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Using IoT Data to Improve Employee Performance – Make Accountability a Real Process [part 4 of 4]

By Bruce Tulgan

This is the fourth in a four-part series. Please view part 1 here, part 2 here, and part 3 here.

In order to make accountability work, it’s not enough to chant the slogan around the office and hope people get it.

First, accountability only works as a management tool if the employee knows in advance that she will have to answer for her actions. No matter how much data you may be gathering about your employee’s performance, that data means nothing to you or the employee if you don’t use it as a guideline for performance expectations. If you tell an employee that she is accountable for her actions after she has taken action, it won’t affect that person’s behavior. Likewise, if you punish a person for her poor performance – without having told her in advance that her actions would be attached to punishments and rewards – it’s too late to affect behavior in that instance.

Second, employees must trust and believe that there is a fair and accurate process for keeping track of their actions and tying their behavior to real consequences. Imagine if your boss came to you today and said, “Today, I am really going to hold you accountable. If you do a great job, I’ll give you a bonus. If you do an average job, you get to keep your job. If you do a bad job, you’re fired.” The first thing you’d want to know is exactly what a great job, an average job, and a bad job look like. After all, if you are going to be held accountable for your actions and there are going to be consequences for them, you would want to know exactly what is expected of you. You’d also want to know that someone is keeping a close eye on you all day so that they don’t miss it when you do a great job. And, finally, you’d want to ensure that your performance will be measured based on those expectations and requirements that were spelled out up front – and on nothing else.

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Even if you are maximizing your data collection using IoT, you need to make sure there is a fair and accurate process for tying real consequences to each employee’s real concrete actions. What does that process look like?

  • Spell out expectations in advance in vivid terms. Look at what is being measured about the employee’s performance, and how that reflects on the quality of their performance. Make sure that the data you are gathering is not only meaningful, but accurate: does the data measure an employee’s concrete actions? Or merely automatic activity associated with those actions?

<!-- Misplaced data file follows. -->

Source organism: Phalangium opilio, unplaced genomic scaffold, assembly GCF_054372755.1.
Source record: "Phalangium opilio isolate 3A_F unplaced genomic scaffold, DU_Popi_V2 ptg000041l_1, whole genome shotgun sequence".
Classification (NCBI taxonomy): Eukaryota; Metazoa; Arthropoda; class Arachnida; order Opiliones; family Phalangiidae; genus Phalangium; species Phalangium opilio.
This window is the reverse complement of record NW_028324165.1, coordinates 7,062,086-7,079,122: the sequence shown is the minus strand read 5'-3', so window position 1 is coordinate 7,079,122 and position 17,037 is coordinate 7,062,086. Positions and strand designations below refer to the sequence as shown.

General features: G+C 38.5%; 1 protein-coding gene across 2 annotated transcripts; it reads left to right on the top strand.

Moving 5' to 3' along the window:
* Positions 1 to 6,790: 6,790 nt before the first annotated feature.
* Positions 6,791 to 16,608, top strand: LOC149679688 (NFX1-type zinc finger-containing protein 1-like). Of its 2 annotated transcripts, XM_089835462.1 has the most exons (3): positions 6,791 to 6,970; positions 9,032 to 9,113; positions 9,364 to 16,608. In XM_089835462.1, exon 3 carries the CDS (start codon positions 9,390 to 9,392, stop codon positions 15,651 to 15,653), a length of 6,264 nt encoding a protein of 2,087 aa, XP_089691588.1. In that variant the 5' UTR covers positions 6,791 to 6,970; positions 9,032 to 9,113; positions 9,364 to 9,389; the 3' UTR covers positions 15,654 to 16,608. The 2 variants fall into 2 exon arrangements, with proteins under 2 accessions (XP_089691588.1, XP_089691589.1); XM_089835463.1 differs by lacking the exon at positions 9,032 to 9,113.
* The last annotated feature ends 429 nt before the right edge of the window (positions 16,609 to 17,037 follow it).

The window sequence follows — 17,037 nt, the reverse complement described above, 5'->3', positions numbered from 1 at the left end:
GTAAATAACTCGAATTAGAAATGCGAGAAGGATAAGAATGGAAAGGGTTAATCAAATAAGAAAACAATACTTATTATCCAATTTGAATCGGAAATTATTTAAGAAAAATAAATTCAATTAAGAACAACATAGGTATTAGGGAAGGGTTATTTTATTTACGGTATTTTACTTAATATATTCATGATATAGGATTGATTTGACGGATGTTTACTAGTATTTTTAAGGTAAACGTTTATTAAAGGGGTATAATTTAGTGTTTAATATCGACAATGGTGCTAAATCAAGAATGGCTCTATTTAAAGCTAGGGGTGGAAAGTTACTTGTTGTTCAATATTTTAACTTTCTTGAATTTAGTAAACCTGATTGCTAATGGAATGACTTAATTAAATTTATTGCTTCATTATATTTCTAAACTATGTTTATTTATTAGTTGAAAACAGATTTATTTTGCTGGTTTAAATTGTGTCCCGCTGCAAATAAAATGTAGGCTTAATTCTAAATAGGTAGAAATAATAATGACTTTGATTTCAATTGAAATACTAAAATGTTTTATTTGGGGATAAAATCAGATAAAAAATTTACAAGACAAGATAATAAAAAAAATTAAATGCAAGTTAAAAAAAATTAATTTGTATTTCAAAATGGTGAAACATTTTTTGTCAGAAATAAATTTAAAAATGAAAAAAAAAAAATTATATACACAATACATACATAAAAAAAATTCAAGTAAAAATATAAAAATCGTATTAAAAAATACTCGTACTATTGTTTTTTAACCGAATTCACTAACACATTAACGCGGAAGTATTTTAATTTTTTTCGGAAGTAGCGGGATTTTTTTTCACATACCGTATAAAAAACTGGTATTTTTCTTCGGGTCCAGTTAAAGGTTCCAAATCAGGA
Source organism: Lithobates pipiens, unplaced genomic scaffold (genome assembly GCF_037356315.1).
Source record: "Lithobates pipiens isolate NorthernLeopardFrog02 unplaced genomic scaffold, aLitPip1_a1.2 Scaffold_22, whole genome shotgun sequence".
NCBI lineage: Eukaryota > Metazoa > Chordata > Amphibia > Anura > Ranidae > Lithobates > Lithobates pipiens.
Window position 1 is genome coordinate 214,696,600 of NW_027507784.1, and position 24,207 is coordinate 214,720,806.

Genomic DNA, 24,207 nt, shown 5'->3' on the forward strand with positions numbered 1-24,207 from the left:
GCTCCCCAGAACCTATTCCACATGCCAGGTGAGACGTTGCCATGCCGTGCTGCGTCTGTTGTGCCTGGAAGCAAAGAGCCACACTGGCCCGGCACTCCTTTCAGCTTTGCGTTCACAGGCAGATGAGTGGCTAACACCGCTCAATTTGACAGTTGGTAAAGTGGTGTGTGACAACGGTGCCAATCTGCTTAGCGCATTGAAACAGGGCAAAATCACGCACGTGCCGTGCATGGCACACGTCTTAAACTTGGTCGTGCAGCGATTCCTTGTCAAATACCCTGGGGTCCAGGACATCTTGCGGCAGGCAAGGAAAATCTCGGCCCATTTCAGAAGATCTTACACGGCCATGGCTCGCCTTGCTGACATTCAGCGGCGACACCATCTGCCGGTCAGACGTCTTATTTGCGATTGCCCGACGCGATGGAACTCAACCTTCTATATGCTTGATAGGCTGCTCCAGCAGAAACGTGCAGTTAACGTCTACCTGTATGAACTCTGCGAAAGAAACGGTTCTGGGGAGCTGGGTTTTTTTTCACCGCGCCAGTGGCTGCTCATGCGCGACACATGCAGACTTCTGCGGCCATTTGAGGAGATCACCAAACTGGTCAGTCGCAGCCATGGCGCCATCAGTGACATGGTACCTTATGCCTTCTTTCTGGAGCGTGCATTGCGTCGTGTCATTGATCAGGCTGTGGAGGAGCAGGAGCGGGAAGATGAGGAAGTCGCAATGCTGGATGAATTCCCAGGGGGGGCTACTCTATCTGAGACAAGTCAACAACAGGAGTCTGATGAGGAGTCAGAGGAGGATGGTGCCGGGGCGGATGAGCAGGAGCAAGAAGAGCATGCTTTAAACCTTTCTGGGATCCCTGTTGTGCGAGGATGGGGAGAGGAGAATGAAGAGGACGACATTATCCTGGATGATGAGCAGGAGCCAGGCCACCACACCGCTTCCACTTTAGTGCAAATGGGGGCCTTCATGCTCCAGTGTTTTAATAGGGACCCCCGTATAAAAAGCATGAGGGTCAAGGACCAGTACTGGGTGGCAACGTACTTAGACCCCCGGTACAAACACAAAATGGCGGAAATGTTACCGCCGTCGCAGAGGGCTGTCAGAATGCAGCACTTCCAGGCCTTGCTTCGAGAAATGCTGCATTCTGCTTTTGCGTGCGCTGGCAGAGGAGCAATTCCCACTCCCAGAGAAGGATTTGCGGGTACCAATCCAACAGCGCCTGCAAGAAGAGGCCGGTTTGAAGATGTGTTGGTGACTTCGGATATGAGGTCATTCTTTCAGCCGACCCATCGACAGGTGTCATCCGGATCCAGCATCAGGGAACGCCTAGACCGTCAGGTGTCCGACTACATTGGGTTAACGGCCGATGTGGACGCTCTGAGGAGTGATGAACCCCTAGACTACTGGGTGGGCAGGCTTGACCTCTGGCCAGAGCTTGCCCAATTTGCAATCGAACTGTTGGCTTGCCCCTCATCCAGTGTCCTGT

• Track employee performance every step of the way. Don’t just keep tabs on the employee’s preparation and end product. Make sure you are in some way documenting what and how they are doing at each major step of the process.
  • Follow through with real consequences based on whether the employee’s actual performance meets those expectations or not. Remember to keep your evaluation of their performance limited to the metrics discussed in step one. If this doesn’t provide a truly accurate evaluation of the employee’s work, why? What can you change to gather better information on which to evaluate them?

Of course, this process cannot be done once or twice a year, during formal performance evaluations. The process of creating real accountability, and real improvement, has to be done up close and often. In the real world, however, you will encounter many complications that make it nearly impossible to maintain an airtight process linking individual actions to consequences. Don’t let those complications become excuses for not practicing real accountability. You can hold people accountable, even in a complex world.

 


About the Author

Bruce Tulgan is an adviser to business leaders all over the world and a sought-after keynote speaker and seminar leader. He is the founder and CEO of RainmakerThinking, Inc., a management research and training firm, as well as RainmakerThinking.Training, an online training company. Bruce is the best-selling author of numerous books including Not Everyone Gets a Trophy (Revised & Updated, 2016), Bridging the Soft Skills Gap (2015), The 27 Challenges Managers Face (2014), and It’s Okay to be the Boss (Revised & Updated, 2014). He has written for the New York Times, the Harvard Business Review, HR Magazine, Training Magazine, and the Huffington Post. Bruce can be reached by e-mail at brucet@rainmakerthinking.com, you can follow him on Twitter @BruceTulgan, or visit his website www.rainmakerthinking.com.

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